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2012 Mazda Mazda5: First Drive Page 2

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Powertrain performance is perky, but certainly not the high point of the 5. Despite a variable induction system and a variable intake valve timing system, the engine often needs a downshift or two to even squeeze ahead for a lane change. And at full throttle, or close to it, with the automatic, the Mazda5's engine gets wheezy at the top of each gear, then surges forward as the next higher gear pulls the engine back up to its torque plateau—which seems to really find its stride near 3,500 rpm then run out of steam nearing 5,000 rpm or so. There's really no point in revving the engine into its noisy upper reaches. Luckily the manumatic controls allow you to lock in a gear—with no full-throttle forced downshift—so that you can rocket out of corners on the torque curve, without a raucous show.

A manual gearbox in a minivan? Yes!

The automatic transmission deals with hills better than most, smartly downshifting a gear before bogging down, even on shorter grades, yet not feeling too busy. Though we spent most of our time in Grand Touring and Touring automatic models, we much preferred a short stint in a manual-gearbox Mazda5 Sport. As with the manual gearbox in the Mazda3, the linkage is a little imprecise between gates, but the Mazda5 feels noticeably more energetic with the manual, with a nice, light clutch take-up and well-spaced ratios.

Fuel economy ratings for the Mazda5 with either transmission land at 21 mpg city, 28 highway. We saw about 19 mpg in two different automatic-transmission Mazda5s, driving in a spirited way on a mix of mountain two-laners and Southern California freeways. It's not all that impressive, and about what we would have seen from the Honda Odyssey or Toyota Sienna in similar conditions, but we look forward to seeing what we get in gentler real-world driving.

Back to the 5's packaging—hard to fault in any way—one of the Mazda5's many trump cards is the ease with which its seats fold down. With just a little, easy-to-reach pull strap, the third row folds forward, completely flat (provided you don't have that second row far back in its travel). That's probably what most families will do most of the time, as it opens up a low load floor with 44.4 cubic feet of cargo space. In the second row, the lower cushions flip forward to expose a storage compartment that's large enough for a purse or small camera bag, and if you leave those cushions flipped forward (and the headrests flipped forward) you can also fold the backrests forward flat, to closely align with the rest of the load floor. It's quite the continuous surface, and getting there seems refreshingly simple compared to many SUVs and even some minivans.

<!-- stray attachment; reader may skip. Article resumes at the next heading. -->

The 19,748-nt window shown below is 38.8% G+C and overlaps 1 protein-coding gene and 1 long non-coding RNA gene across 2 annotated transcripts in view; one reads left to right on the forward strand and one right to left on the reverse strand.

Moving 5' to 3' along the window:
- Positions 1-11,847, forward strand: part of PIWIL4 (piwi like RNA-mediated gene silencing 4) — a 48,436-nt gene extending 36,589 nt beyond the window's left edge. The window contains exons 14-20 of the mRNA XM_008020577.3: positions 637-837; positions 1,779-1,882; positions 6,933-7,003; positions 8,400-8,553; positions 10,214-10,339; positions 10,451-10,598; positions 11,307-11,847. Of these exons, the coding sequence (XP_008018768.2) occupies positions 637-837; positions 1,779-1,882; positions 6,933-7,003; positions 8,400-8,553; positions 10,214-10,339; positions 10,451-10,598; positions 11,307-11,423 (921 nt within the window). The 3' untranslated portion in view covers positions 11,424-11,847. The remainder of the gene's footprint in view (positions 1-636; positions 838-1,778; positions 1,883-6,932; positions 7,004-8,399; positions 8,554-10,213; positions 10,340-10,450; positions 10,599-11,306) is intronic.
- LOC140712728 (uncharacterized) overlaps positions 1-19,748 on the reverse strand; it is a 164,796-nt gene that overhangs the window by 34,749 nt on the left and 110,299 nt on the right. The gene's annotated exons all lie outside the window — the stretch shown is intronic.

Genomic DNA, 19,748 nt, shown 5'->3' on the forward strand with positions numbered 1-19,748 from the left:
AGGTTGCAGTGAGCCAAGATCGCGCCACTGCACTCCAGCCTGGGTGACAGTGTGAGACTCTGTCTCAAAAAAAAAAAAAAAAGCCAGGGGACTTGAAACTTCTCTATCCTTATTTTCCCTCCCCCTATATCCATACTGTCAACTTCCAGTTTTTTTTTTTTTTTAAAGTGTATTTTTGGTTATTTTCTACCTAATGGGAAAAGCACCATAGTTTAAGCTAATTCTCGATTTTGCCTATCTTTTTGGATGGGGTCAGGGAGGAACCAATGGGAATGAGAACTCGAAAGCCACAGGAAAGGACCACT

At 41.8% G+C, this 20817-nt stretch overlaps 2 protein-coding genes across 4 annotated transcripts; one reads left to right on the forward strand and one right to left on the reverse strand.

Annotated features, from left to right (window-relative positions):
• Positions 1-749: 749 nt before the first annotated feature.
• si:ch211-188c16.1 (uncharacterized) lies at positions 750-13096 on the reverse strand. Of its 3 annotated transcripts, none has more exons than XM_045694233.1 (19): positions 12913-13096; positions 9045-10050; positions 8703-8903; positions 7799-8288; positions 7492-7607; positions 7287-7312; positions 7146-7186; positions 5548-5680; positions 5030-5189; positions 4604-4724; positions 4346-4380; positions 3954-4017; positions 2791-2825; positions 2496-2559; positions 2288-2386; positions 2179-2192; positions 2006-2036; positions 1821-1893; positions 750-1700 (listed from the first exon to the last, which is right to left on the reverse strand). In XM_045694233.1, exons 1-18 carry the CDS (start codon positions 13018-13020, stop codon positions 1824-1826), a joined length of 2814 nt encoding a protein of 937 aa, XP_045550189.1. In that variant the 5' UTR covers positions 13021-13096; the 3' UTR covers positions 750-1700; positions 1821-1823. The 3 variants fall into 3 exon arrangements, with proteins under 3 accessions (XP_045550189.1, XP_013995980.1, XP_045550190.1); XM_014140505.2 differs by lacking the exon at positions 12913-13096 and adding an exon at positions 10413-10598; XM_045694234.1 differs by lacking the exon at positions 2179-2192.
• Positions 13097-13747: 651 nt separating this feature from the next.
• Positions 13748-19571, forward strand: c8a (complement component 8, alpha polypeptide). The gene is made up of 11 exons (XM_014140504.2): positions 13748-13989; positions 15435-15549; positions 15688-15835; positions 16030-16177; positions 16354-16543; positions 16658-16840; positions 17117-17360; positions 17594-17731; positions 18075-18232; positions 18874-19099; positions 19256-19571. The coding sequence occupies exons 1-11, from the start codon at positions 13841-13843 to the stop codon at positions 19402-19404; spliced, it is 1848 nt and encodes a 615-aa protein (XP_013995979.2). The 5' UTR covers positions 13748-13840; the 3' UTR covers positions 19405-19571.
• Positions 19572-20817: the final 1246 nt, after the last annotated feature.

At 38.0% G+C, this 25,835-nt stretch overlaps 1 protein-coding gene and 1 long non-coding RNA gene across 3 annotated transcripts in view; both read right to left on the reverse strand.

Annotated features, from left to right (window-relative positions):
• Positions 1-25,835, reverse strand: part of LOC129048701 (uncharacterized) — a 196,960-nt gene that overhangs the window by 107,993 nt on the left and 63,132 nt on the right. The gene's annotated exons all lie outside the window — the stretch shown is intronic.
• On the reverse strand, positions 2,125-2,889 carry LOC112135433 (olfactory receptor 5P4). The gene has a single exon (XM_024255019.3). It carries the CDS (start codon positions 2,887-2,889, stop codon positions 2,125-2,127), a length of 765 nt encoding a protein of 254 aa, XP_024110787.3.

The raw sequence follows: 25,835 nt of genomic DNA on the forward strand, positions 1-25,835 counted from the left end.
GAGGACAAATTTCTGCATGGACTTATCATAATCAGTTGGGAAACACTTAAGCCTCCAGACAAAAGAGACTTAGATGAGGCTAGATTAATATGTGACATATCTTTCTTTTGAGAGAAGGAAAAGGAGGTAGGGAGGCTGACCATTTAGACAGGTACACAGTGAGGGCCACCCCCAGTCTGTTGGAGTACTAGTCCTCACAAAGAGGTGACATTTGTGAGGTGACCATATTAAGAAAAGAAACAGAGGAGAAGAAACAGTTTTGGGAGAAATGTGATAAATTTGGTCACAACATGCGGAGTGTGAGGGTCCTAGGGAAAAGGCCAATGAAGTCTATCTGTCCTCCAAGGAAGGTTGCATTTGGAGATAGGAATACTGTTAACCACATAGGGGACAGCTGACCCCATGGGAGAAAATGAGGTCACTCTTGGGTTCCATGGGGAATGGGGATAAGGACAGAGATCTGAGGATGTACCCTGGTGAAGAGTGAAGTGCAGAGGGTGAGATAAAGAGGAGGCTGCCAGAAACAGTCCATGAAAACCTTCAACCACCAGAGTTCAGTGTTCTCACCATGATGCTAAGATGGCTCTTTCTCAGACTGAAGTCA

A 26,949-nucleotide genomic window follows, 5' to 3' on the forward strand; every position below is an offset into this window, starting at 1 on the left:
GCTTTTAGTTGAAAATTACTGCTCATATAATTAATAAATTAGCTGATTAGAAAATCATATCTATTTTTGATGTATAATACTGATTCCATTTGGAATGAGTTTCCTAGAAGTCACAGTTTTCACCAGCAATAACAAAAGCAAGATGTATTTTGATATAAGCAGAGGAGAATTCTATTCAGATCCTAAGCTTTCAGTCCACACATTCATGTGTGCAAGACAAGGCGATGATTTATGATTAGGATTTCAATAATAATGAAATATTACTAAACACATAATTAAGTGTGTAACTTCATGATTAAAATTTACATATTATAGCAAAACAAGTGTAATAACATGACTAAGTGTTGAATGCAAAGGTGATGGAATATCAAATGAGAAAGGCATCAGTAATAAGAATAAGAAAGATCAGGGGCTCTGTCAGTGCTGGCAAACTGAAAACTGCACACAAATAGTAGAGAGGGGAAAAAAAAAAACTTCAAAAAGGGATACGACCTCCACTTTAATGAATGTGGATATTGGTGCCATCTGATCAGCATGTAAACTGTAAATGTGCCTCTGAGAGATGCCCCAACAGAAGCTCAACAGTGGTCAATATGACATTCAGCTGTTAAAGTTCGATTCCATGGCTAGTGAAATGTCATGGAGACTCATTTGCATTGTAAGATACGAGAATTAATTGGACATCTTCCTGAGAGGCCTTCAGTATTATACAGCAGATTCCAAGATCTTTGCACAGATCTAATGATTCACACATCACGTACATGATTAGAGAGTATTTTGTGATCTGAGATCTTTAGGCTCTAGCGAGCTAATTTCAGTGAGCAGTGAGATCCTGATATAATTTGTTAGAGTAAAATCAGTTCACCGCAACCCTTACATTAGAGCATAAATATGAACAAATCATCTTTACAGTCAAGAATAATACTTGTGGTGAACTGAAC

Mazda has added just a little more length to the lower cushions in the first and second rows to better fit taller folks, and while this 6'6" driver still didn't feel sprawled-out luxury comfortable, there was enough comfort for a few hours, if not cross-country. Second-row accommodations don't skimp; the seats feel nearly as ample (though a little less padded), and there's plenty of headroom. Getting in and out of the second row doesn't require any bow of the head either.

Inside, Mazda has updated the interior to better fit in with the interiors of the Mazda3 and Mazda6 lineups, with a more simple, matte look, with bright accents, throughout, and a few more curves added to the instrument panel. The Mazda5 gets the Mazda3's rounded climate control vents at either side, and center vents have been moved higher up for better flow. Audio systems have also been completely redesigned and reconfigured, and there's a new trip meter and display up on top, in the line of sight.

Nagare looks really good here